Currently we lack any human induced direct removal of GHG from the atmosphere yet we continue to tamper with the natural systems that remove it naturally. Deforestation, particularly that of the rainforest, contributes directly to an increase in atmospheric GHG and in turn, global climate change because the vegetation is no longer there to absorb the GHG [x]. There have been numerous attempts world-wide to regulate humanity’s excessive contribution to global warming and the greenhouse effect, including the drafting of the Kyoto Protocol, the Copenhagen Accord and the Inter-Governmental Panel on Climate Change. Many countries including the United States and China are hesitant to commit to certain regulations that would require them to limit their GHG emissions because it would have a direct and negative impact on their ability to produce and export commercial goods.

Global warming is real and it is normal, but human behavior has caused it to intensify. At this rate, scientists hypothesize severe consequences [xi] including a dramatic rise in sea level and tremendous biodiversity loss. Diminishing humanity’s contributions to the greenhouse effect will require dramatic changes in the way we conduct ourselves, along with significant government involvement to regulate these changes. Still, there is no way of knowing exactly what the consequences of an intensified greenhouse effect on our planet will be and whether the world’s governments will truly rise to the challenge. Either we will just sit back and wait to see what comes of global warming, or we can start making some serious changes to quell it.

For more information regarding the efforts to slow global climate change, please consult the following:



[i] 2012. The Greenhouse Effect. National Geographic. Retrieved Electronically June 15th 2012 <>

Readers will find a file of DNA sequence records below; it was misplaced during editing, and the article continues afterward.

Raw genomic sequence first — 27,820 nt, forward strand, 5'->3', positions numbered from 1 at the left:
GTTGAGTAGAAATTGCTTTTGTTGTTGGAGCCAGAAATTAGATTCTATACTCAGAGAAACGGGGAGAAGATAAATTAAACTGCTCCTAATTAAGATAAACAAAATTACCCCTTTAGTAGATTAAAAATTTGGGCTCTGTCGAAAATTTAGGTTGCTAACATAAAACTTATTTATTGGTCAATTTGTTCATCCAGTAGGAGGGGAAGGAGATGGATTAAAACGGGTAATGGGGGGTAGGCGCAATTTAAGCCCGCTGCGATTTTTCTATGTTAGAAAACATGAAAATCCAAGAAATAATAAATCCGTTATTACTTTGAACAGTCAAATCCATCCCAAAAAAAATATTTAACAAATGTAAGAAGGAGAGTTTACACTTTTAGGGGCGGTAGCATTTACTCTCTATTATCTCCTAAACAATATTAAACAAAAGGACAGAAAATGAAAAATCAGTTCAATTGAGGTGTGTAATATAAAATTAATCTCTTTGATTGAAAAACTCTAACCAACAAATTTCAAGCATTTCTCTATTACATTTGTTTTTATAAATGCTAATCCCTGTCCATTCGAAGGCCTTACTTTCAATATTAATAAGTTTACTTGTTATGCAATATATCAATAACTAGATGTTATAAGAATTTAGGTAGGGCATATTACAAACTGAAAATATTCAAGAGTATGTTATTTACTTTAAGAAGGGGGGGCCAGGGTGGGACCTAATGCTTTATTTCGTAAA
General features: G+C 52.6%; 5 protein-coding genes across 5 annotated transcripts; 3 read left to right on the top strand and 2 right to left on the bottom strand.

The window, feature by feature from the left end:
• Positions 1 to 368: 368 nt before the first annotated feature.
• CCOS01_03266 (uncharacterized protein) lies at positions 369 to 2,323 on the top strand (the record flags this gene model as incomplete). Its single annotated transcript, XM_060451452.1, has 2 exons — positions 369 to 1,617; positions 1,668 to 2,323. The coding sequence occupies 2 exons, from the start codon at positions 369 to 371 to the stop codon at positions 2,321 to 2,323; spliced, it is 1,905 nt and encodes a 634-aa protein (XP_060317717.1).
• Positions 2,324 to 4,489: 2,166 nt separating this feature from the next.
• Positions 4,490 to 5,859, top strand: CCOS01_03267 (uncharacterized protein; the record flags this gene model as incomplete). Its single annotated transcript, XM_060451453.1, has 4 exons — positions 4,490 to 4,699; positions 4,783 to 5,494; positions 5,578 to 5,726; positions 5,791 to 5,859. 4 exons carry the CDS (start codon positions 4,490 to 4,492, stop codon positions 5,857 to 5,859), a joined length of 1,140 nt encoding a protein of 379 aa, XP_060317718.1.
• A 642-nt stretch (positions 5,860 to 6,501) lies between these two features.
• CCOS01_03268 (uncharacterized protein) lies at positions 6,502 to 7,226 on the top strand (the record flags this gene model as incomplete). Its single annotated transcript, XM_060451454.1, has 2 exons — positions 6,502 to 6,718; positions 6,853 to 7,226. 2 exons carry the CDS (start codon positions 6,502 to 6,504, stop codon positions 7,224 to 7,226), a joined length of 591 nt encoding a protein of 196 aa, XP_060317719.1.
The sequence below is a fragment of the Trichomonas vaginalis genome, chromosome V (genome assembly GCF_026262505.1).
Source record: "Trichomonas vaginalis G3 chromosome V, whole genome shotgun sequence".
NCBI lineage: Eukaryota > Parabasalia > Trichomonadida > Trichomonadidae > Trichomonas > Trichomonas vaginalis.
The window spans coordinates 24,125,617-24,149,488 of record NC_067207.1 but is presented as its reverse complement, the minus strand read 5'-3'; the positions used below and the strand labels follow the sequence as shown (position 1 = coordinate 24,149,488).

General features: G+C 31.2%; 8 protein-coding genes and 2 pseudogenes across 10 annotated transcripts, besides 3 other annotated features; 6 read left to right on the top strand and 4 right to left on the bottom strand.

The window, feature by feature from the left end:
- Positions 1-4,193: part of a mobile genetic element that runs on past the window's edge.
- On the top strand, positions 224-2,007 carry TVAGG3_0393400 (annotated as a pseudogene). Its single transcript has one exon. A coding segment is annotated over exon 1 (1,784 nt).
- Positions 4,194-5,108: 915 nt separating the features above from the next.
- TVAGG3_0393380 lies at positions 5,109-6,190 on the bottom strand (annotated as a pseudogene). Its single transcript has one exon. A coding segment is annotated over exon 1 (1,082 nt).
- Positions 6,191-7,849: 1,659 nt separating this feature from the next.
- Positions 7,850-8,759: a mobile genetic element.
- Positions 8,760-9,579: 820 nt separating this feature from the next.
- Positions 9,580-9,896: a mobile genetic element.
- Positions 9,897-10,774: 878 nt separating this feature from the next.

[ii] Mitchell, J.F.B The “Green House Effect” and Climate Change. American Geophysical Union. Reviews of Geophysics 27 116-122, 1989

[iii] Jacob, Daniel J. Introduction to Atmospheric Chemistry. Chapter 7: The Greenhouse Effect Princeton, NJ: Princeton UP, 1999. Retrieved Electronically June 15th, 2012 <>

[iv] IPCC Fourth Assessment Report: Climate Change 2007. What is the Greenhouse Effect? Retrieved Electronically June 15th, 2012 <>

[vi] Environmental Literacy Council 2008. Sources and Sinks. Retrieved Electronically June 15th, 2012

[vii] Graham, Sarah. Rice Paddy Methane Emissions Depend on Crops’ Success. Scientific American. 2002. Retrieved Electronically June 15th, 2012 <>

[ix] Le Treut, H., R. Somerville, U. Cubasch, Y. Ding, C. Mauritzen, A. Mokssit, T. Peterson and M. Prather, 2007: Historical Overview ofClimate Change. In: Climate Change 2007: The Physical Science Basis. Contribution of Working Group I to the Fourth Assessment Report of the Intergovernmental Panel on Climate Change [Solomon, S., D. Qin, M. Manning, Z. Chen, M. Marquis, K.B. Averyt, M. Tignor and H.L. Miller (eds.)]. Cambridge University Press, Cambridge, United Kingdom and New York, NY, USA.

[x] Yadvinder Malhi, J. Timmons Roberts,Richard A. Betts, Timothy J. Killeen, Wenhong Li,  and Carlos A. Nobre Climate Change, Deforestation, and the Fate of the Amazon. Science 11 January 2008: 319 (5860), 169172.Published online 29 November 2007 [DOI:10.1126/science.1146961]

[xi]Climate Change Synthesis Report: Summary for Policy Makers 2007. Retrieved Electronically June 15th, 2012 <>